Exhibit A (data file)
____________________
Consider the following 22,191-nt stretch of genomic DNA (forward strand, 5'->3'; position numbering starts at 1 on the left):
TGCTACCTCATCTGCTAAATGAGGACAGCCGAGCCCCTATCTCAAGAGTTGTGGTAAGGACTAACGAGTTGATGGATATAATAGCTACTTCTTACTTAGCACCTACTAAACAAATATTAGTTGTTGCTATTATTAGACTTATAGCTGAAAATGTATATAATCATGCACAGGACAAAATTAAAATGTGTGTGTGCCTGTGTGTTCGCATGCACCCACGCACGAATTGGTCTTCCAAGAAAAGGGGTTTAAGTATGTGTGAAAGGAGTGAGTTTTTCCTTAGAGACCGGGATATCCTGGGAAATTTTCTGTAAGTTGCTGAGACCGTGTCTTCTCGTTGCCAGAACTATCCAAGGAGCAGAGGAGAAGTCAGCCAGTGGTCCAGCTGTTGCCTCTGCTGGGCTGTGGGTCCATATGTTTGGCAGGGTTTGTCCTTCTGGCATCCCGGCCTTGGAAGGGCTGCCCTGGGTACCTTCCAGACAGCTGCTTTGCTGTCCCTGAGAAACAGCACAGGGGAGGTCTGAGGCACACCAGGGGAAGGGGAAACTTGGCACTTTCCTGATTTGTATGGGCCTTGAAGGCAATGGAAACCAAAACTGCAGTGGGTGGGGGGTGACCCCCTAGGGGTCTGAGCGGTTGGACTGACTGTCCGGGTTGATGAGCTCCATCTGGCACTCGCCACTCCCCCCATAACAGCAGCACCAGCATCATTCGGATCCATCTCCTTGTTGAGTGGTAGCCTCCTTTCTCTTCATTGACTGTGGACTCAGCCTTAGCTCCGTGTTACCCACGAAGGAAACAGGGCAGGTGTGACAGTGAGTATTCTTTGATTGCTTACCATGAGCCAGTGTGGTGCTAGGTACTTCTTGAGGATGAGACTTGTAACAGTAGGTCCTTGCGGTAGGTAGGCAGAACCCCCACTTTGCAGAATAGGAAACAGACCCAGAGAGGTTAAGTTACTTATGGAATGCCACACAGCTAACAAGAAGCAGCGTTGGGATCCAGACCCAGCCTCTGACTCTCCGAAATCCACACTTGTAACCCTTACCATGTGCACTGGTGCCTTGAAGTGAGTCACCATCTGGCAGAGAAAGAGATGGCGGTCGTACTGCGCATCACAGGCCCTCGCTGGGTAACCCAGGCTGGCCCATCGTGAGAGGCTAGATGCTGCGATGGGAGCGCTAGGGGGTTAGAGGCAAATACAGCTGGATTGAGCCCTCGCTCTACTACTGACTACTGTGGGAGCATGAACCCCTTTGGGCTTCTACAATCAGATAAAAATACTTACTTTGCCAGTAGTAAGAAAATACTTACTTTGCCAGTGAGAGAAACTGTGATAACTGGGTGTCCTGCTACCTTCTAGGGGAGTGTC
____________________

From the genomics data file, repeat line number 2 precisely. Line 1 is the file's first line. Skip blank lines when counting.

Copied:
TGCTACCTCATCTGCTAAATGAGGACAGCCGAGCCCCTATCTCAAGAGTTGTGGTAAGGACTAACGAGTTGATGGATATAATAGCTACTTCTTACTTAGCACCTACTAAACAAATATTAGTTGTTGCTATTATTAGACTTATAGCTGAAAATGTATATAATCATGCACAGGACAAAATTAAAATGTGTGTGTGCCTGTGTGTTCGCATGCACCCACGCACGAATTGGTCTTCCAAGAAAAGGGGTTTAAGTATGTGTGAAAGGAGTGAGTTTTTCCTTAGAGACCGGGATATCCTGGGAAATTTTCTGTAAGTTGCTGAGACCGTGTCTTCTCGTTGCCAGAACTATCCAAGGAGCAGAGGAGAAGTCAGCCAGTGGTCCAGCTGTTGCCTCTGCTGGGCTGTGGGTCCATATGTTTGGCAGGGTTTGTCCTTCTGGCATCCCGGCCTTGGAAGGGCTGCCCTGGGTACCTTCCAGACAGCTGCTTTGCTGTCCCTGAGAAACAGCACAGGGGAGGTCTGAGGCACACCAGGGGAAGGGGAAACTTGGCACTTTCCTGATTTGTATGGGCCTTGAAGGCAATGGAAACCAAAACTGCAGTGGGTGGGGGGTGACCCCCTAGGGGTCTGAGCGGTTGGACTGACTGTCCGGGTTGATGAGCTCCATCTGGCACTCGCCACTCCCCCCATAACAGCAGCACCAGCATCATTCGGATCCATCTCCTTGTTGAGTGGTAGCCTCCTTTCTCTTCATTGACTGTGGACTCAGCCTTAGCTCCGTGTTACCCACGAAGGAAACAGGGCAGGTGTGACAGTGAGTATTCTTTGATTGCTTACCATGAGCCAGTGTGGTGCTAGGTACTTCTTGAGGATGAGACTTGTAACAGTAGGTCCTTGCGGTAGGTAGGCAGAACCCCCACTTTGCAGAATAGGAAACAGACCCAGAGAGGTTAAGTTACTTATGGAATGCCACACAGCTAACAAGAAGCAGCGTTGGGATCCAGACCCAGCCTCTGACTCTCCGAAATCCACACTTGTAACCCTTACCATGTGCACTGGTGCCTTGAAGTGAGTCACCATCTGGCAGAGAAAGAGATGGCGGTCGTACTGCGCATCACAGGCCCTCGCTGGGTAACCCAGGCTGGCCCATCGTGAGAGGCTAGATGCTGCGATGGGAGCGCTAGGGGGTTAGAGGCAAATACAGCTGGATTGAGCCCTCGCTCTACTACTGACTACTGTGGGAGCATGAACCCCTTTGGGCTTCTACAATCAGATAAAAATACTTACTTTGCCAGTAGTAAGAAAATACTTACTTTGCCAGTGAGAGAAACTGTGATAACTGGGTGTCCTGCTACCTTCTAGGGGAGTGTC